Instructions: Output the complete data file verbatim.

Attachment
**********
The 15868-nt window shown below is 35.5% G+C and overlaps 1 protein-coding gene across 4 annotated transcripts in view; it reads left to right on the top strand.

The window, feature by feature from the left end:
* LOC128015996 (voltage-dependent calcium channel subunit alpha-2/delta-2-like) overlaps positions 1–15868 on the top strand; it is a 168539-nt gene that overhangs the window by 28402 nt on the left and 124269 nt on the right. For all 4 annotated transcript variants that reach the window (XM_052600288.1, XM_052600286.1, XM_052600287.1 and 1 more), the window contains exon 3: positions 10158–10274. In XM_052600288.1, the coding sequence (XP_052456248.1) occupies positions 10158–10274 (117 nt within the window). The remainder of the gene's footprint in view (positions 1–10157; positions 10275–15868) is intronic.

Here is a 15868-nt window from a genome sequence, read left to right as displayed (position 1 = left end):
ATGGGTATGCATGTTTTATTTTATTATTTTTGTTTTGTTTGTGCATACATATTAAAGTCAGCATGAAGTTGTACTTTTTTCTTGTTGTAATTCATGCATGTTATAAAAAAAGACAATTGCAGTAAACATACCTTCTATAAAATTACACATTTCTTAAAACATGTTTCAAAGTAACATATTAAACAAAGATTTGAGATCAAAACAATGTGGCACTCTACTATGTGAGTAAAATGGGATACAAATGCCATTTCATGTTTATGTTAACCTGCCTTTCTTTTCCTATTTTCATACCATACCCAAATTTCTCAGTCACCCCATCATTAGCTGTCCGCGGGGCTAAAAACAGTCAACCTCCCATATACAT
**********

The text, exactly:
The 15868-nt window shown below is 35.5% G+C and overlaps 1 protein-coding gene across 4 annotated transcripts in view; it reads left to right on the top strand.

The window, feature by feature from the left end:
* LOC128015996 (voltage-dependent calcium channel subunit alpha-2/delta-2-like) overlaps positions 1–15868 on the top strand; it is a 168539-nt gene that overhangs the window by 28402 nt on the left and 124269 nt on the right. For all 4 annotated transcript variants that reach the window (XM_052600288.1, XM_052600286.1, XM_052600287.1 and 1 more), the window contains exon 3: positions 10158–10274. In XM_052600288.1, the coding sequence (XP_052456248.1) occupies positions 10158–10274 (117 nt within the window). The remainder of the gene's footprint in view (positions 1–10157; positions 10275–15868) is intronic.

Here is a 15868-nt window from a genome sequence, read left to right as displayed (position 1 = left end):
ATGGGTATGCATGTTTTATTTTATTATTTTTGTTTTGTTTGTGCATACATATTAAAGTCAGCATGAAGTTGTACTTTTTTCTTGTTGTAATTCATGCATGTTATAAAAAAAGACAATTGCAGTAAACATACCTTCTATAAAATTACACATTTCTTAAAACATGTTTCAAAGTAACATATTAAACAAAGATTTGAGATCAAAACAATGTGGCACTCTACTATGTGAGTAAAATGGGATACAAATGCCATTTCATGTTTATGTTAACCTGCCTTTCTTTTCCTATTTTCATACCATACCCAAATTTCTCAGTCACCCCATCATTAGCTGTCCGCGGGGCTAAAAACAGTCAACCTCCCATATACAT